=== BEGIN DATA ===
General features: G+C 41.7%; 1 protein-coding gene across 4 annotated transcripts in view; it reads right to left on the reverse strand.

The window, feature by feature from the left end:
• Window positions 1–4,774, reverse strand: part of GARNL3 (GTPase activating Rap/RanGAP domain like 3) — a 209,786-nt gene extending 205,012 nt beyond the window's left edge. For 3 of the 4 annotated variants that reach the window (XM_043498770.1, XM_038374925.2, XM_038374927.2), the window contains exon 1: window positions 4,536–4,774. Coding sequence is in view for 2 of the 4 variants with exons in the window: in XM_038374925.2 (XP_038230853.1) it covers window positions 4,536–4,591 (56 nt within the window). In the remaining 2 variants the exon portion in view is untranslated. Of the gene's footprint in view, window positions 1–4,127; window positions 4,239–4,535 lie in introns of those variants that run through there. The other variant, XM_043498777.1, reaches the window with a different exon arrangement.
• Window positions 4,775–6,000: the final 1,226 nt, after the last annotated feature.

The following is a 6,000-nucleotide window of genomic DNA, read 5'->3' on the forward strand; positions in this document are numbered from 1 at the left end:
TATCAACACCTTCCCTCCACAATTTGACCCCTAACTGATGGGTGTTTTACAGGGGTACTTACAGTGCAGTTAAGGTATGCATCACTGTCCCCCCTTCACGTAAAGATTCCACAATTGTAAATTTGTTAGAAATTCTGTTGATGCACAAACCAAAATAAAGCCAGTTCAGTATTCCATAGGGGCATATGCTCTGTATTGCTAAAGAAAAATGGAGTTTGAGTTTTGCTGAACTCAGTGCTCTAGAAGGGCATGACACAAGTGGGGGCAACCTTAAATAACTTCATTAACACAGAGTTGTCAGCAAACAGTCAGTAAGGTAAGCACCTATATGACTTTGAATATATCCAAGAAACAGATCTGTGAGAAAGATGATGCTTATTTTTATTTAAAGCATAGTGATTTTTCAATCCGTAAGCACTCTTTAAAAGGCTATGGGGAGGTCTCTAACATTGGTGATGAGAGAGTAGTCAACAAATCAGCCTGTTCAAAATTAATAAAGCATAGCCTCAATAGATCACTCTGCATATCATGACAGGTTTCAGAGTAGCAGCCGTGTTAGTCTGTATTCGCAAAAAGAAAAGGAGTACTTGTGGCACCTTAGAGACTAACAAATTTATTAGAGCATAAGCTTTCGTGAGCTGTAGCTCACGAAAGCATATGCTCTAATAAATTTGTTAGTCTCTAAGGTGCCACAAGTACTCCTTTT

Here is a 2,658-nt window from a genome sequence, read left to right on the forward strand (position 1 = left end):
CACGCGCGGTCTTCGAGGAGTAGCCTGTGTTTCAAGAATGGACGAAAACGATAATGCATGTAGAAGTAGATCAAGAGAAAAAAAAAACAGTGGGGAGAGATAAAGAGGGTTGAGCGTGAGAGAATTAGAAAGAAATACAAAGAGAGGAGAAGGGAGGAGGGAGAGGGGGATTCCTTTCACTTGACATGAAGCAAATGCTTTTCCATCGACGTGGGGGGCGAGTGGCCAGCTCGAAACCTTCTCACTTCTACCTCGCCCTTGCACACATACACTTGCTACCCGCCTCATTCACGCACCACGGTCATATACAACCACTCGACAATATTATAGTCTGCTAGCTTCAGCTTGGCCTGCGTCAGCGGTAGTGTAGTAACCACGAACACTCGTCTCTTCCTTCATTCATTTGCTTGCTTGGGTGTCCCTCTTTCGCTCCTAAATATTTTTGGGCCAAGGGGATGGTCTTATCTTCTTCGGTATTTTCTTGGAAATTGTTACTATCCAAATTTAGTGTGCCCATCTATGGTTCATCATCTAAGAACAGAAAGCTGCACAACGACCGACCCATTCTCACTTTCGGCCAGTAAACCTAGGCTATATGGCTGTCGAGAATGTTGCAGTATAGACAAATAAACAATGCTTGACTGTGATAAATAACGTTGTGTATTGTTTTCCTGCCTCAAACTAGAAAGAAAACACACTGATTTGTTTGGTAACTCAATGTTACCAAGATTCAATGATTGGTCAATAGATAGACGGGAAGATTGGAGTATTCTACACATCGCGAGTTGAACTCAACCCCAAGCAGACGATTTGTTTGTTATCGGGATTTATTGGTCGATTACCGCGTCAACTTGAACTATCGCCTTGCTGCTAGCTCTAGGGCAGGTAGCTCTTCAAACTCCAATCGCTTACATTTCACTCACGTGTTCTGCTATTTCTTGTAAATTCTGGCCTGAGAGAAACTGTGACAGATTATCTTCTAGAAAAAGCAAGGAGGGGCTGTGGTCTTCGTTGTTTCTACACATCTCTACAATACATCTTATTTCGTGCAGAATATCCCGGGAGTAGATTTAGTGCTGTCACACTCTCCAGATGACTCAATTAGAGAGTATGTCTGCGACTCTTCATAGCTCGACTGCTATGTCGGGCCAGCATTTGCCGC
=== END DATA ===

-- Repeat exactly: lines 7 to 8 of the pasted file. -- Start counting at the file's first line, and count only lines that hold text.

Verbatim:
Here is a 2,658-nt window from a genome sequence, read left to right on the forward strand (position 1 = left end):
CACGCGCGGTCTTCGAGGAGTAGCCTGTGTTTCAAGAATGGACGAAAACGATAATGCATGTAGAAGTAGATCAAGAGAAAAAAAAAACAGTGGGGAGAGATAAAGAGGGTTGAGCGTGAGAGAATTAGAAAGAAATACAAAGAGAGGAGAAGGGAGGAGGGAGAGGGGGATTCCTTTCACTTGACATGAAGCAAATGCTTTTCCATCGACGTGGGGGGCGAGTGGCCAGCTCGAAACCTTCTCACTTCTACCTCGCCCTTGCACACATACACTTGCTACCCGCCTCATTCACGCACCACGGTCATATACAACCACTCGACAATATTATAGTCTGCTAGCTTCAGCTTGGCCTGCGTCAGCGGTAGTGTAGTAACCACGAACACTCGTCTCTTCCTTCATTCATTTGCTTGCTTGGGTGTCCCTCTTTCGCTCCTAAATATTTTTGGGCCAAGGGGATGGTCTTATCTTCTTCGGTATTTTCTTGGAAATTGTTACTATCCAAATTTAGTGTGCCCATCTATGGTTCATCATCTAAGAACAGAAAGCTGCACAACGACCGACCCATTCTCACTTTCGGCCAGTAAACCTAGGCTATATGGCTGTCGAGAATGTTGCAGTATAGACAAATAAACAATGCTTGACTGTGATAAATAACGTTGTGTATTGTTTTCCTGCCTCAAACTAGAAAGAAAACACACTGATTTGTTTGGTAACTCAATGTTACCAAGATTCAATGATTGGTCAATAGATAGACGGGAAGATTGGAGTATTCTACACATCGCGAGTTGAACTCAACCCCAAGCAGACGATTTGTTTGTTATCGGGATTTATTGGTCGATTACCGCGTCAACTTGAACTATCGCCTTGCTGCTAGCTCTAGGGCAGGTAGCTCTTCAAACTCCAATCGCTTACATTTCACTCACGTGTTCTGCTATTTCTTGTAAATTCTGGCCTGAGAGAAACTGTGACAGATTATCTTCTAGAAAAAGCAAGGAGGGGCTGTGGTCTTCGTTGTTTCTACACATCTCTACAATACATCTTATTTCGTGCAGAATATCCCGGGAGTAGATTTAGTGCTGTCACACTCTCCAGATGACTCAATTAGAGAGTATGTCTGCGACTCTTCATAGCTCGACTGCTATGTCGGGCCAGCATTTGCCGC